Isn't it nice and refreshing those rare times when politicians tell you honestly and frankly what they're thinking about political futures? It doesn't happen very often. Usually, when an elected official is asked about his plans, he gives some boilerplate answer about being working too hard for his present constituents to be concerned about what lies ahead. Even if it's true, it's meaningless because everyone just assumes it's bull.
Ever since CityBeat broke the news last week that San Diego City Council President Ben Hueso is planning a run for state Assembly in 2010, Hueso has had no idea what to say to the press and the public about his future—thanks to his filing with the state, the boilerplate-answer option has been eliminated. Now, he's refusing to answer questions, presumably because he doesn't know how to spin it.
Though we had serious doubts, after Hueso was elected president of the council we vowed to give him a chance to prove that he wasn't just another cookie-cutter politician interested more in the trajectory of his career than the needs of the city and its people. We watched his run for City Council's District 8 seat, which followed an unsuccessful stab at school board, and found his demeanor generally distasteful—he had an air of entitlement and arrogance about him that turned us off. When he was suddenly and inexplicably anointed the frontrunner for the president's chair, we argued that he hadn't earned it and that there were at least two more deserving candidates: Donna Frye and Tony Young.
The revelation about Hueso's future plans fuels our critique of the man. He should have made his Assembly aspirations known before the City Council selected its leader for 2009. Running for state office takes considerable time and energy; the public and his colleagues deserved to have that as a factor when it came time to make a decision. It's possible that he decided to run after he was selected president, but it's not likely. As CityBeat's Eric Wolff so deftly explained in a March 3 blog post on Lastblogonearth.com, termed-out state Sen. Denise Ducheny has endorsed Assemblymember Mary Salas for her Senate seat, and Salas has agreed to endorse Hueso for her Assembly seat. That kind of domino setup doesn't happen overnight. We're betting Hueso has long had a plan, and it probably goes something like this: City Council, Assembly, state Senate, Congress. Hell, it probably ends in the U.S. presidency.There's nothing wrong with any of that; Hueso has a right to climb the ladder. But given the condition in which the city finds itself and considering the high degree of difficulty of the task at hand, Hueso also had an obligation to come clean about the City Council being a short stop on his journey.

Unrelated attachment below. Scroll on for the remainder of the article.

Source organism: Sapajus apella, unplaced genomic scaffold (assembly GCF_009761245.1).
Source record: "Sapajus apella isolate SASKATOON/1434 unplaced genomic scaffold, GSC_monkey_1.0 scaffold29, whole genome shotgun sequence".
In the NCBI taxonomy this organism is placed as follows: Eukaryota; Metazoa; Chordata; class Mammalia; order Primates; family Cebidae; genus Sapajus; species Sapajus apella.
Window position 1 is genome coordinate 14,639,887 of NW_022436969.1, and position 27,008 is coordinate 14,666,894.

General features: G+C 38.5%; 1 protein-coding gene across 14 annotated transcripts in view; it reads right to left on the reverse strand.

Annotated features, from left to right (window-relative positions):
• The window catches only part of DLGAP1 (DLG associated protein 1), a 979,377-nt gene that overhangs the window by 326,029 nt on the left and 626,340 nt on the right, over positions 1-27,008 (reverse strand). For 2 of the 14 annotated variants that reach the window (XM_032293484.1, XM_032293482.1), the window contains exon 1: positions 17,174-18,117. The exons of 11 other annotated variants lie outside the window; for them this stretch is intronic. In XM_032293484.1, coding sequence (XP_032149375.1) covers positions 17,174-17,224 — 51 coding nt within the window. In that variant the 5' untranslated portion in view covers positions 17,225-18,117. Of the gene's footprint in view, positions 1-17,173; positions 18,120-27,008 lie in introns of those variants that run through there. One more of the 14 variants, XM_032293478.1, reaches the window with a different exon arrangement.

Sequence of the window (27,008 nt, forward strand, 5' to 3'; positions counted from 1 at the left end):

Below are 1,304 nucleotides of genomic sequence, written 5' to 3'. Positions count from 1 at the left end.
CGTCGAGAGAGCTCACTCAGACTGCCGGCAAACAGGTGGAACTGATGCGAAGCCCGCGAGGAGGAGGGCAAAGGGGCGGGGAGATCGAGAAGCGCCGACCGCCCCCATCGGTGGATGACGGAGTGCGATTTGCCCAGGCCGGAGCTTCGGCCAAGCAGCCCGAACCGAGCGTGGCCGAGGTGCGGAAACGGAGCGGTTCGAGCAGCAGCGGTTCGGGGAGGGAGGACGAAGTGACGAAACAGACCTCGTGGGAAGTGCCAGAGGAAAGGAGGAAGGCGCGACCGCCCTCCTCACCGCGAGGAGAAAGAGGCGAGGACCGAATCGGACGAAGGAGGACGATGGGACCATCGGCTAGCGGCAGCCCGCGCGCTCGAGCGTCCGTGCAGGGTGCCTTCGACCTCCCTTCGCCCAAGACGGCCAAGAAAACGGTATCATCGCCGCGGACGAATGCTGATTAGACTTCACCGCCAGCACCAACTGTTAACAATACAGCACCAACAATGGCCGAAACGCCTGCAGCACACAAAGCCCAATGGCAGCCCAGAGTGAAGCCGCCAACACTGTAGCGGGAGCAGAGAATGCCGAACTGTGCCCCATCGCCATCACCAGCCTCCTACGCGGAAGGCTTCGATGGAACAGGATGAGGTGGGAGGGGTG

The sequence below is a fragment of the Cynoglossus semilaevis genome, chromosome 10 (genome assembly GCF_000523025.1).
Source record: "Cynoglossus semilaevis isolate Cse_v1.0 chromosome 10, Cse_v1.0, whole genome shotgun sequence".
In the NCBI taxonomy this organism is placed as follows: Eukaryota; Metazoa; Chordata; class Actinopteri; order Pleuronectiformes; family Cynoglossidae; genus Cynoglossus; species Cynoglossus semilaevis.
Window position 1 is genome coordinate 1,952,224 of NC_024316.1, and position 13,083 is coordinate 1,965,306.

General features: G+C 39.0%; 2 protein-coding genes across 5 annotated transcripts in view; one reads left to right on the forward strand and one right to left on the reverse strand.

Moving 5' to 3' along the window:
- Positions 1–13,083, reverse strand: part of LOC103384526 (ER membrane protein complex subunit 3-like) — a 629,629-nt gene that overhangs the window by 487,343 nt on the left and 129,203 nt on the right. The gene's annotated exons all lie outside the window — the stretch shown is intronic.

When it comes to communication, there are two types of politician: those who are willing to engage in genuine conversations with reporters and those who are not. Former Council President Scott Peters was in the former category, as are Frye and Young. The evidence continues to mount that Hueso is in the latter category, and that's a poor quality for a legislative leader. CityBeat regularly has trouble pinning Hueso down, and Union-Tribune reporter Matt Hall wrote an amusing blog post the other day about his unsuccessful bid to get Hueso to answer questions about his Assembly run. Hueso said it's not appropriate to answer those questions in the city media-briefing room, but then he dodged an offer for the questions to be posed outside City Hall; a week has passed, and he hasn't responded to CityBeat's request for comment.
What's he afraid of? That he won't be able to answer questions about his capacity to juggle a major campaign and the council presidency? That he won't be able to answer questions about why it took a reporter to uncover his plan? Or is it that he doesn't know how to articulate why he wants to move to the state level so soon?
In any case, Hueso continues to solidify the perception that he's one of those politicians—you know, the kind whose primary focus you just assume is his own career and who'll avoid, at all costs, any genuine communication with the public. What do you think? Write to firstname.lastname@example.org